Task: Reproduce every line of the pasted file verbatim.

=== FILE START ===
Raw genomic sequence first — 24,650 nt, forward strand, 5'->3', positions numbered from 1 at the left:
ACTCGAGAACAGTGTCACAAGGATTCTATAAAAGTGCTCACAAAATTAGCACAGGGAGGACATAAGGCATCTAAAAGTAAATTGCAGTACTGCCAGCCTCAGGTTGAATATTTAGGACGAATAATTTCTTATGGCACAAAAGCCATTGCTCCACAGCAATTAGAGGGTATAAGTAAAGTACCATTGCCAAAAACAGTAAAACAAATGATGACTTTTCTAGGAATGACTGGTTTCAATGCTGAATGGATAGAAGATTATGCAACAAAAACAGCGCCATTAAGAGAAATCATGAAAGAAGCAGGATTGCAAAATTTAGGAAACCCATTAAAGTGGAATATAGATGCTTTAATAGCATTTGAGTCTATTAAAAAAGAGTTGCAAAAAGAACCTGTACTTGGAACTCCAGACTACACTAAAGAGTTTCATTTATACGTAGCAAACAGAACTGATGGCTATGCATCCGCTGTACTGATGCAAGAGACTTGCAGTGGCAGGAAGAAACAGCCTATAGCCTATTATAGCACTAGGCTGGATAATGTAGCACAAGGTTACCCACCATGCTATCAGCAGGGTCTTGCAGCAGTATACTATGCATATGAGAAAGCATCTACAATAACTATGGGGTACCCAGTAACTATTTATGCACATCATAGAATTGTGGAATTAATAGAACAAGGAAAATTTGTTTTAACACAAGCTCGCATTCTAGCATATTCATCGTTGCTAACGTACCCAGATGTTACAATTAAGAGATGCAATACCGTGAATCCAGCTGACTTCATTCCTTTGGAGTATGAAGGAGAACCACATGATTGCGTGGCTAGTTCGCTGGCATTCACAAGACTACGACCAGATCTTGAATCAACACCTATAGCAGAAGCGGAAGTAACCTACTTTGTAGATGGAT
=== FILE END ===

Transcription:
Raw genomic sequence first — 24,650 nt, forward strand, 5'->3', positions numbered from 1 at the left:
ACTCGAGAACAGTGTCACAAGGATTCTATAAAAGTGCTCACAAAATTAGCACAGGGAGGACATAAGGCATCTAAAAGTAAATTGCAGTACTGCCAGCCTCAGGTTGAATATTTAGGACGAATAATTTCTTATGGCACAAAAGCCATTGCTCCACAGCAATTAGAGGGTATAAGTAAAGTACCATTGCCAAAAACAGTAAAACAAATGATGACTTTTCTAGGAATGACTGGTTTCAATGCTGAATGGATAGAAGATTATGCAACAAAAACAGCGCCATTAAGAGAAATCATGAAAGAAGCAGGATTGCAAAATTTAGGAAACCCATTAAAGTGGAATATAGATGCTTTAATAGCATTTGAGTCTATTAAAAAAGAGTTGCAAAAAGAACCTGTACTTGGAACTCCAGACTACACTAAAGAGTTTCATTTATACGTAGCAAACAGAACTGATGGCTATGCATCCGCTGTACTGATGCAAGAGACTTGCAGTGGCAGGAAGAAACAGCCTATAGCCTATTATAGCACTAGGCTGGATAATGTAGCACAAGGTTACCCACCATGCTATCAGCAGGGTCTTGCAGCAGTATACTATGCATATGAGAAAGCATCTACAATAACTATGGGGTACCCAGTAACTATTTATGCACATCATAGAATTGTGGAATTAATAGAACAAGGAAAATTTGTTTTAACACAAGCTCGCATTCTAGCATATTCATCGTTGCTAACGTACCCAGATGTTACAATTAAGAGATGCAATACCGTGAATCCAGCTGACTTCATTCCTTTGGAGTATGAAGGAGAACCACATGATTGCGTGGCTAGTTCGCTGGCATTCACAAGACTACGACCAGATCTTGAATCAACACCTATAGCAGAAGCGGAAGTAACCTACTTTGTAGATGGAT